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Vivacious pouch seeds brand

When Lifemax, Inc., Orlando, FL, officially launched its flagship product, Mila™, the direct sales network marketing company also debuted a complete branding strategy that extended from the company's website to vibrantly printed, flexible pouches that contain 16 oz of the health food.



'Miracle' inspiration

A mixture of Salvia Hispanica L. (chia) seed, Mila is processed using a proprietary system that enables the seeds' nutrients to be more easily absorbed by the human body. Lifemax claims that the Mila blend has eight times more Omega 3 than Atlantic wild salmon, six times more calcium than milk and three times more iron than spinach. For this reason, Lifemax has chosen to call its product “the miracle seed,” and the product name was inspired by the Spanish word for miracle—milagros.

Thrice as nice

Lifemax had three top goals for the new packaging: To lower costs so the savings could be passed onto its sales distributors, to reduce the packaging's carbon footprint, and to create a package with high shelf appeal. To help it achieve these goals, Lifemax identified two expert partners. The first partner was creative agency Struck, Inc. (www.struckcreative.com), which already was working with Lifemax on the branding elements for its new website at www.lifemax.net. The second partner was contract packaging company Flex Pack USA, Inc. (www.flexpackusa.com).

High-impact graphics

Flex Pack USA art director Edward McBride led a three-person prepress team, which served as consultant to both Struck's office in Utah and customer company Lifemax, also located in Florida, on the print feasibility of the design. Flex Pack USA also brought in an international partner—sister company Flex Pack Technologies, Pvt. Ltd. (www.flexpackindia.com)—which manufactures and prints the package in India.

Struck provided Flex Pack USA with an Adobe (www.adobe.com) Illustrator file that used several sophisticated effects and a wide range of colors. Effects were created with Illustrator's multiply and transparency filters; these types of graphic design treatments are known to be difficult or impossible to replicate on press. Using a combination of directives and printed samples of the look that Struck was aiming for, Flex Pack USA color separated the files. To achieve the purple gradient used as the pouch's background, Flex Pack USA identified two spot purples that would create the rich effect employed in the design. White ink was used to backward register text. Trapping was done using manual prepress processes, some of which have become a lost art at competing manufacturers. “There's a lot of automated trapping nowadays in prepress,” McBride comments. “Automation and all the workflows nowadays are fantastic, but a little extra work that you can put into it from the ground up I think gives you a little extra and this results in basically a better product in the end.”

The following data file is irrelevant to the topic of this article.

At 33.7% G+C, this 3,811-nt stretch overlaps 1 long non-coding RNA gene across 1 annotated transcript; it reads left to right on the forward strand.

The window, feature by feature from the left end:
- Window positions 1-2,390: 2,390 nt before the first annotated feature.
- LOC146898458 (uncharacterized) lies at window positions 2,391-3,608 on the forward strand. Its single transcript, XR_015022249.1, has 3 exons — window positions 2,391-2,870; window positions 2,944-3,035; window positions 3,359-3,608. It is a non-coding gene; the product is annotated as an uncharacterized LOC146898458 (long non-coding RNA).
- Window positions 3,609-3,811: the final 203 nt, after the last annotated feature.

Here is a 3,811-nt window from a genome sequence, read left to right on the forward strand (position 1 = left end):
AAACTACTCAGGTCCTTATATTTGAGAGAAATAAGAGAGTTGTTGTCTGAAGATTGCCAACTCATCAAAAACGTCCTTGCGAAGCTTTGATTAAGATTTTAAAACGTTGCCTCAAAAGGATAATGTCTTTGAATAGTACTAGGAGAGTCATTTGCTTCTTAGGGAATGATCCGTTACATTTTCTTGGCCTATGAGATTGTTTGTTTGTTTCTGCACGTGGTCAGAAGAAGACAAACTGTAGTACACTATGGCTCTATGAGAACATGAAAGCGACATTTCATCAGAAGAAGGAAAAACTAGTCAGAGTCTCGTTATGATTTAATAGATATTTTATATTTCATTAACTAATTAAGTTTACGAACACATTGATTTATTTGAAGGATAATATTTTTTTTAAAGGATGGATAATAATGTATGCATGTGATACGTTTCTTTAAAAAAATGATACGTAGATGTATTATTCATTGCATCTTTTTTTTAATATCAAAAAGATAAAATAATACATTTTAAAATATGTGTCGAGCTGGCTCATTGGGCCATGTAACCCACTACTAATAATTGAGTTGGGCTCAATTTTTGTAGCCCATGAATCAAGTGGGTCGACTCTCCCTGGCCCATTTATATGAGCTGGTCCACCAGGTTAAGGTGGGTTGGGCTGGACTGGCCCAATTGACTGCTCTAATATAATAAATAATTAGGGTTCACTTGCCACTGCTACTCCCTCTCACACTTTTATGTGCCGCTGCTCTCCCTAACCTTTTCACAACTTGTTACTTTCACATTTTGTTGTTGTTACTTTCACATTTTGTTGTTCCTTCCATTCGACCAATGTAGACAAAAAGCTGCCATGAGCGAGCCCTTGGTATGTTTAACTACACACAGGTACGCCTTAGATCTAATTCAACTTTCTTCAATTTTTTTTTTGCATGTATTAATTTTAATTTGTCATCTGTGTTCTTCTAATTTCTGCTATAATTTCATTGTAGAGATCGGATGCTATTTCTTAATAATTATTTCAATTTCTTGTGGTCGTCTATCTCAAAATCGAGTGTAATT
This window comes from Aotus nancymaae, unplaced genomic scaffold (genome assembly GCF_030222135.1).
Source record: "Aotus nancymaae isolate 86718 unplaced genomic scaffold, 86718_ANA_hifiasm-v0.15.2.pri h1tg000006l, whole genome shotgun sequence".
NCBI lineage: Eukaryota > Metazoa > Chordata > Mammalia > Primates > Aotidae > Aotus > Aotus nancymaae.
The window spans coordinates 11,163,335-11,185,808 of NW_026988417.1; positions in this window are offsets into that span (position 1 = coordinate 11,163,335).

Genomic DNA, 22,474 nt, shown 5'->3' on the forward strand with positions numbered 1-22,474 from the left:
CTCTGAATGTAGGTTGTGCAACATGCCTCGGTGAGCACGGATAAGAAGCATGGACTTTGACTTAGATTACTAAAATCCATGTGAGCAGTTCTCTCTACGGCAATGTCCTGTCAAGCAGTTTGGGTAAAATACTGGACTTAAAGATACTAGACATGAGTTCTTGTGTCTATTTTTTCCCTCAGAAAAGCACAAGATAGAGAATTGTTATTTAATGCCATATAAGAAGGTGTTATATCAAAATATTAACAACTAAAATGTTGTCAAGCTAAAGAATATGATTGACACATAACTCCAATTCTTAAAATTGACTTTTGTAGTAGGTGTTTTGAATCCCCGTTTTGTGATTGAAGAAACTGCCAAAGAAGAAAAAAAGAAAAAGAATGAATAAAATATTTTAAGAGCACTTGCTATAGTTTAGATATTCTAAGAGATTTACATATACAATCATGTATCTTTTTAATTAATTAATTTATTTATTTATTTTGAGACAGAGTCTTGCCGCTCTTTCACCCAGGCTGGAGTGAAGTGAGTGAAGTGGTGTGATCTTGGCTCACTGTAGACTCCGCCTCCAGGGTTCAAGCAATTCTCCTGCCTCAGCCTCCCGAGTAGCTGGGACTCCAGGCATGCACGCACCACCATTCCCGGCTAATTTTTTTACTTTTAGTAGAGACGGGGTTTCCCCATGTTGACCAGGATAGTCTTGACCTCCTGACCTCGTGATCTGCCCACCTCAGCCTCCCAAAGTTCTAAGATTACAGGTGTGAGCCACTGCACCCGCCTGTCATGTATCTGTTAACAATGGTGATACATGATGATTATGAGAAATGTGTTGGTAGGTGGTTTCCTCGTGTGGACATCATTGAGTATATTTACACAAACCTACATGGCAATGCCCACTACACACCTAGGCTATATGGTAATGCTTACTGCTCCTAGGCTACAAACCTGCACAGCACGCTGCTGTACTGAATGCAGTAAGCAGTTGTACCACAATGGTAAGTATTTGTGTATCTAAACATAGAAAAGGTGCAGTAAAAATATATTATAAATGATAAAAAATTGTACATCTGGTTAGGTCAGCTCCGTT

Final adjustments were made in EskoArtwork's (www.esko.com/artpro) ArtPro application, which was used by the print group in India to engrave the cylinders.



Nothing like the real thing

A two-step proofing process was used to first check the content and other non-color-critical elements via PDF, then all design elements were checked using press proofs. “With a project like this, because it's metallized film and there's surface matte varnishes, there are things that simply cannot be translated in any kind of digital file, when they get that cylinder proof they can actually see the accurate ink on the actual film overlaid on metallized film, they can see where it's going to actually be metallic, they are able to see how that purple is going to look on the metallized film, and they can actually proof that matte varnish,” McBride explains.

Because Flex Pack USA and Lifemax are located near each other, the proofing-and-adjustment process benefited from a hands-on approach. “They [Flex Pack USA] really gave us that added benefit of having a person in front of you; as opposed to trying to do things on the phone, or through pictures and so on,” Lifemax director of information technology Jonathan Ducos remarks. “They held our hands from start to finish designing the bag; they helped us with die lines; they helped us produce prototypes; they gave us samples.”